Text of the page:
One breath of consideration…

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My new book Justice starts with the following first sentence: “Sympathy shines the only light in the dark impassable tunnels constructed between all of us.”

Being a work of fiction, after that preface, I cannot stand by any of the other statements or claims in the book. Instead, Justice might more reveal what a person in that dark, dark, dark tunnel would feel or believe as they tragically fail to make use of that one light.

Nonetheless, in the theme of that darkness, one character describes what the act of one human slowing choosing to strangle another would entail: “All it would have taken is one moment–one moment–of indecision. One breath. Literally, one breath. One breath of consideration…”

We all have that choice to make. We can give into our moralizing anger, our self-righteous destructiveness, our overpowering fears. We can distract ourselves with hate as we seek to punish. We can self-medicate with our indulgences, whether it is alcohol, gambling, overeating, television, compulsive shopping, gossiping. We can and often do much of that, all while we continue to neglect those in need of our sympathy, all while we try to invent some imaginary thing that could justify it all. But light doesn’t need justification. Justification–justice–is the symptom of the dark.

Unlike in the drama of fiction, it’s not necessarily only those nearest, both emotionally and physically, who we neglect.

Over 3 million children under 5 years of age starve to death each year.

Shall we give them a breath of consideration?

Even just one life-saving breath?

What about the millions of nonviolent human beings rotting in cages? Do we have a second breath for them? Well, I suppose we need to take the first before we have the option to do the second.

We aren’t characters in a dark dramatic story. We can turn towards the light. We do not have to sit in the lonely dark and self-medicate our misery. We don’t have to neglect starving children and hide our guilt. We don’t have to neglect those that could be given our sympathy, both near and far to us, and accept an angry, vengeful, and self-medicating existence. We don’t have to be so lonely, and we don’t have to fear the light.

We don’t have to think like my characters in Justice.

We can do better.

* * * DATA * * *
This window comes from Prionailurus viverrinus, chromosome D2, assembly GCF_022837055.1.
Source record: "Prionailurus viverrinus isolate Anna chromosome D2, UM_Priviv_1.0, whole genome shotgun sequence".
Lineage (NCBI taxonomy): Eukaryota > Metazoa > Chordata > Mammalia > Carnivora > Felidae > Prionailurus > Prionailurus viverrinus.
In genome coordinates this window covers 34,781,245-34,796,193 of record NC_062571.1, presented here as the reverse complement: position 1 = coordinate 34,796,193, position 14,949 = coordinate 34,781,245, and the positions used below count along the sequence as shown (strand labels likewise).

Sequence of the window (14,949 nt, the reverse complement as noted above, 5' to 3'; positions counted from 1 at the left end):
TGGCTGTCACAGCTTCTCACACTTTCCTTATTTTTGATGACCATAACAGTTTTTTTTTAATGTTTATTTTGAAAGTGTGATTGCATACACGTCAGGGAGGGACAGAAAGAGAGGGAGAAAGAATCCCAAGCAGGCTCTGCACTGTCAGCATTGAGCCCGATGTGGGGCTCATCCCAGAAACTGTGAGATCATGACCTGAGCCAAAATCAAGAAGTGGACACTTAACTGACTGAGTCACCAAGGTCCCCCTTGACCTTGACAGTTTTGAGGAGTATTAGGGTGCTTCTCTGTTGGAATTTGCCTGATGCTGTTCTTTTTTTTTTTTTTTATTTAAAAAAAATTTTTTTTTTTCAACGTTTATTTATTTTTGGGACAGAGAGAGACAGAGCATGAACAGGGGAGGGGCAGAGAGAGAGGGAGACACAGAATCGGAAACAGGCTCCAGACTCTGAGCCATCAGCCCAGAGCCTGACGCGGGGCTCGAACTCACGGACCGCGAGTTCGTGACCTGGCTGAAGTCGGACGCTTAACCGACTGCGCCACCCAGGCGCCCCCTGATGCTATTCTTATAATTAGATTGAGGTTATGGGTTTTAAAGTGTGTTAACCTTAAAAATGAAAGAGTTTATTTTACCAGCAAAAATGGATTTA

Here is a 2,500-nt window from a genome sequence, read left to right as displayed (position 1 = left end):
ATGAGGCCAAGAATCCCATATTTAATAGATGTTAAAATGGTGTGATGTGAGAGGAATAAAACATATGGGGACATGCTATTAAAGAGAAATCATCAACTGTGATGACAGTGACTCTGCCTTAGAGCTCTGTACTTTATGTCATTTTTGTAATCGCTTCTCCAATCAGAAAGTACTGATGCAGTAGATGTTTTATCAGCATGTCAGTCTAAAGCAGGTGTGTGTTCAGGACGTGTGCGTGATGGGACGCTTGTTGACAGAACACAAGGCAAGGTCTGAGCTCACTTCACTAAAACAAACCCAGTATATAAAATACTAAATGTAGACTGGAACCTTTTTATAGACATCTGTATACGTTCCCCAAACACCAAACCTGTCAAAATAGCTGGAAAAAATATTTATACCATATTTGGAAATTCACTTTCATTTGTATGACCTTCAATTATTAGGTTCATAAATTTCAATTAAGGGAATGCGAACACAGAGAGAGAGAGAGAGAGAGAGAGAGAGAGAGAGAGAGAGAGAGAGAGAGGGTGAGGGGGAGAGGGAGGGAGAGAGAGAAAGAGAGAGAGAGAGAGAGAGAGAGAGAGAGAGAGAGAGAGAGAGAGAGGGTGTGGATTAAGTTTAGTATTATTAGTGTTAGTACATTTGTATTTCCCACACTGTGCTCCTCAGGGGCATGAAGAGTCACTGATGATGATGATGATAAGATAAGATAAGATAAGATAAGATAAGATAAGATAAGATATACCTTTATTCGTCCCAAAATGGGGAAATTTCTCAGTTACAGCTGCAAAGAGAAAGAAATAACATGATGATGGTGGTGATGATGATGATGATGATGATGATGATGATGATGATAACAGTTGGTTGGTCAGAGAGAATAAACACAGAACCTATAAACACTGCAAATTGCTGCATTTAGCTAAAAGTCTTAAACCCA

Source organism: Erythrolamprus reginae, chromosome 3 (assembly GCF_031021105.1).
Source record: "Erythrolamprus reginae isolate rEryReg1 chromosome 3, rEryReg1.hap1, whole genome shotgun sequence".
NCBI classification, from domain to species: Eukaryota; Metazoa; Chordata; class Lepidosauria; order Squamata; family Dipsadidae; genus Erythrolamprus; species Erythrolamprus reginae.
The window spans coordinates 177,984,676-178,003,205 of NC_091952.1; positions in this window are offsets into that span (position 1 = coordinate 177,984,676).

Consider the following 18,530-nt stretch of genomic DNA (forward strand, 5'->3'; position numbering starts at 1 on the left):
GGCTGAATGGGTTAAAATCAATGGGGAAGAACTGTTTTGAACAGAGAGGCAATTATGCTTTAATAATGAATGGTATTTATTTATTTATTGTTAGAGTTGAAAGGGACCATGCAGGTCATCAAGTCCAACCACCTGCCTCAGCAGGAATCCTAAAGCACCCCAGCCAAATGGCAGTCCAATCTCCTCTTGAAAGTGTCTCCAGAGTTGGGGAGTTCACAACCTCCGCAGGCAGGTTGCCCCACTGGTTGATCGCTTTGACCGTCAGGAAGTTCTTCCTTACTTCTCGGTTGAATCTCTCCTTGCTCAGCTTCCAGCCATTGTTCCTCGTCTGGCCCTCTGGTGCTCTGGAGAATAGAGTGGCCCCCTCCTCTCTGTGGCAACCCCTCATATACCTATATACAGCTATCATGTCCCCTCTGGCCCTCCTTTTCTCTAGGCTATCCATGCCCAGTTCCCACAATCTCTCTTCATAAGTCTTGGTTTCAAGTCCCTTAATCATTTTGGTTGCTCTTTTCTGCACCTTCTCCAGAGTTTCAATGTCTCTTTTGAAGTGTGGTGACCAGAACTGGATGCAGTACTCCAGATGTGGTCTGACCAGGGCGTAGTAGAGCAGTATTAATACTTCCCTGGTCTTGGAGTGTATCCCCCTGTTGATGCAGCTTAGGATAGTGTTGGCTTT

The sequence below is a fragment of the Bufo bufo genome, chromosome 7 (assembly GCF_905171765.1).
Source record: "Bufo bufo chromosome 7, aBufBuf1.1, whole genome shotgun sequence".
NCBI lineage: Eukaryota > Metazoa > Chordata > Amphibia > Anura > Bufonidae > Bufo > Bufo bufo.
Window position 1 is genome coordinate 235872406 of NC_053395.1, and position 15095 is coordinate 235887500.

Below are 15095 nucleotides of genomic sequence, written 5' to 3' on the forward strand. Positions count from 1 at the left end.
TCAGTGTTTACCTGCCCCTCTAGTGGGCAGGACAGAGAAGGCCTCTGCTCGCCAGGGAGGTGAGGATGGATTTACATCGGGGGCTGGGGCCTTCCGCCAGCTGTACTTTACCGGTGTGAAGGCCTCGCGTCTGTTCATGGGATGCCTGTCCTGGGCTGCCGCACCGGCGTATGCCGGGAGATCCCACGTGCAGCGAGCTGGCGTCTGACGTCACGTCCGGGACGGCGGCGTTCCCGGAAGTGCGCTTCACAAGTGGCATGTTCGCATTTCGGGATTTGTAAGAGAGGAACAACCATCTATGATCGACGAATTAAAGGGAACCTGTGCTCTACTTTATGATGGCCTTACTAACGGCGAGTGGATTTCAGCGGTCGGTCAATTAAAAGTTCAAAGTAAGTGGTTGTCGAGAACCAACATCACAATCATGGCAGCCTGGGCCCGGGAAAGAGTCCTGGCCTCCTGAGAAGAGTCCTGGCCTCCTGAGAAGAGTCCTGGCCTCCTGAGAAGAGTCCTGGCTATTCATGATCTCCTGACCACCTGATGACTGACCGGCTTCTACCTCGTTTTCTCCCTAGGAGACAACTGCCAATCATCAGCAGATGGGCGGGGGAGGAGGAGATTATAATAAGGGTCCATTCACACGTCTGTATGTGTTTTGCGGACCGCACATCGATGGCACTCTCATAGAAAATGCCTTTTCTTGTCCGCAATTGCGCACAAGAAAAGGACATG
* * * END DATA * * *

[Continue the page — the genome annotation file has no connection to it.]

Every passing moment is a chance to turn it all around.

Published by Scott Hughes

I am the author of Achieve Your Dreams. I also published the book Holding Fire: Short Stories of Self-Destruction. I have two kids who I love so much. I just want to be a good role model for them. I hope what I do here makes them proud of me. Please let me know you think about the post by leaving a comment below!

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  1. I love that quote from Vanilla Sky, it brings up the ever present possibility that anyone could change their life or direction. I feel like so many people get caught up in the idea that every emotion, situation, or experience lasts forever because sometimes it feels like it could. But the reality of it is, that we all are capable of changing. We can be better, we can be stronger, we can learn to be happy. But sometimes it is just easier to sit in negativity, to have an excuse to use whatever vice that seems to get us through the everyday struggles of life. Some would rather just stay miserable rather than go out of their way to help themselves or others, like Brynn in your book.

  2. There are so many negative and cynical people in the world today. Truthfully, I’m probably one of them. Looking around at the state of our world doesn’t give you much hope in your fellow human beings, but when I read your posts, I see that there are people who still care and are trying to build a better future. I just want to say Carry on and don’t lose hope.

  3. Well said! I have read and loved your book and published a review.

    Your post reminds me of the quote by Edmund Burke: “The only thing necessary for the triumph of evil is for good men to do nothing.” Our world is in bad shape (world-hunger, prejudice, Anti-Semitism, wars), and it is indeed warming to know that there are people who still care. Thank you and carry on with the good work! ๐Ÿ™‚

  4. I have read and loved your book! Can’t wait for your next one!

    This a very powerful and thoughtful post. You are absolutely right about we have the power to change things if we want to. Unfortunately, not many think this way. This is why I feel people like you trying to reach and create awareness is amazing. I wish there were more people thinking about a little more about others and a little less about themselves (I fail at this sometimes). Can you imagine if everyone in the world thought this way? Everyone, especially those in need, would be living in a much better place.

    Thank you for your message!

  5. It is easy to feel overwhelmed by all the problems in the world. Easy to think we can’t make a difference. Your post reminds me of a story though about a man who would walk the beach and throw back all the starfish that would wash ashore. Someone asks him why he is doing that, there are too many, he can’t possibly make a difference. The man picks up a starfish, throws it into the ocean, and says,”It makes a difference to that one”.
    We may not be able to do much but we can do our part to make the world a better place ๐Ÿ™‚ Keep on caring!

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